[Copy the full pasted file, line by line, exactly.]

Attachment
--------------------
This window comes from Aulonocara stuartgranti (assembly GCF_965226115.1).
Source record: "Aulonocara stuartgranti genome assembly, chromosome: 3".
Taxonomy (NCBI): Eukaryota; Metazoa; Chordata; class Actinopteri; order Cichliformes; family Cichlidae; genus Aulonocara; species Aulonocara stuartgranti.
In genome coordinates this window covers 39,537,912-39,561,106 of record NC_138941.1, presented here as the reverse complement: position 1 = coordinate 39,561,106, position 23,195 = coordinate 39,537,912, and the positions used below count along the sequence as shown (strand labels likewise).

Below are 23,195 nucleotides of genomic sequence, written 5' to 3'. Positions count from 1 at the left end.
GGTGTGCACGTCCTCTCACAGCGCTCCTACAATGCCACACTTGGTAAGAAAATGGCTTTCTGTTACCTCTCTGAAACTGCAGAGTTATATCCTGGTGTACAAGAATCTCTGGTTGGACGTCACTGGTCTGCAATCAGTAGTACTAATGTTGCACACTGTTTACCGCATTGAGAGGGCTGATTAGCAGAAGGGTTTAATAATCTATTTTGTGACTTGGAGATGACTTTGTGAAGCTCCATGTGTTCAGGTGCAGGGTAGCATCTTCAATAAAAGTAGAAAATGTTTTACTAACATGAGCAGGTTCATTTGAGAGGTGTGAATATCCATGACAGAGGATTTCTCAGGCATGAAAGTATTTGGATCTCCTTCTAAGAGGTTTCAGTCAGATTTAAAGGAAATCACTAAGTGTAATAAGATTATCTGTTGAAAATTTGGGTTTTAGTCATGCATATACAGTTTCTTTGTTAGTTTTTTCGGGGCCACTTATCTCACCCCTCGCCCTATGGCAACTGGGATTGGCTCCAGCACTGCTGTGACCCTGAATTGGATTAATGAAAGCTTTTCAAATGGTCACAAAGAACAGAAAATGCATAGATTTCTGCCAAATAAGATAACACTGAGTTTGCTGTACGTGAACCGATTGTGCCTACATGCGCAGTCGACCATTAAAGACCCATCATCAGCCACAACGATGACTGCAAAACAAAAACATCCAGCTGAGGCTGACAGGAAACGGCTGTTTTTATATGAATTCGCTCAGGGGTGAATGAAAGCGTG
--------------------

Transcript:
This window comes from Aulonocara stuartgranti (assembly GCF_965226115.1).
Source record: "Aulonocara stuartgranti genome assembly, chromosome: 3".
Taxonomy (NCBI): Eukaryota; Metazoa; Chordata; class Actinopteri; order Cichliformes; family Cichlidae; genus Aulonocara; species Aulonocara stuartgranti.
In genome coordinates this window covers 39,537,912-39,561,106 of record NC_138941.1, presented here as the reverse complement: position 1 = coordinate 39,561,106, position 23,195 = coordinate 39,537,912, and the positions used below count along the sequence as shown (strand labels likewise).

Below are 23,195 nucleotides of genomic sequence, written 5' to 3'. Positions count from 1 at the left end.
GGTGTGCACGTCCTCTCACAGCGCTCCTACAATGCCACACTTGGTAAGAAAATGGCTTTCTGTTACCTCTCTGAAACTGCAGAGTTATATCCTGGTGTACAAGAATCTCTGGTTGGACGTCACTGGTCTGCAATCAGTAGTACTAATGTTGCACACTGTTTACCGCATTGAGAGGGCTGATTAGCAGAAGGGTTTAATAATCTATTTTGTGACTTGGAGATGACTTTGTGAAGCTCCATGTGTTCAGGTGCAGGGTAGCATCTTCAATAAAAGTAGAAAATGTTTTACTAACATGAGCAGGTTCATTTGAGAGGTGTGAATATCCATGACAGAGGATTTCTCAGGCATGAAAGTATTTGGATCTCCTTCTAAGAGGTTTCAGTCAGATTTAAAGGAAATCACTAAGTGTAATAAGATTATCTGTTGAAAATTTGGGTTTTAGTCATGCATATACAGTTTCTTTGTTAGTTTTTTCGGGGCCACTTATCTCACCCCTCGCCCTATGGCAACTGGGATTGGCTCCAGCACTGCTGTGACCCTGAATTGGATTAATGAAAGCTTTTCAAATGGTCACAAAGAACAGAAAATGCATAGATTTCTGCCAAATAAGATAACACTGAGTTTGCTGTACGTGAACCGATTGTGCCTACATGCGCAGTCGACCATTAAAGACCCATCATCAGCCACAACGATGACTGCAAAACAAAAACATCCAGCTGAGGCTGACAGGAAACGGCTGTTTTTATATGAATTCGCTCAGGGGTGAATGAAAGCGTG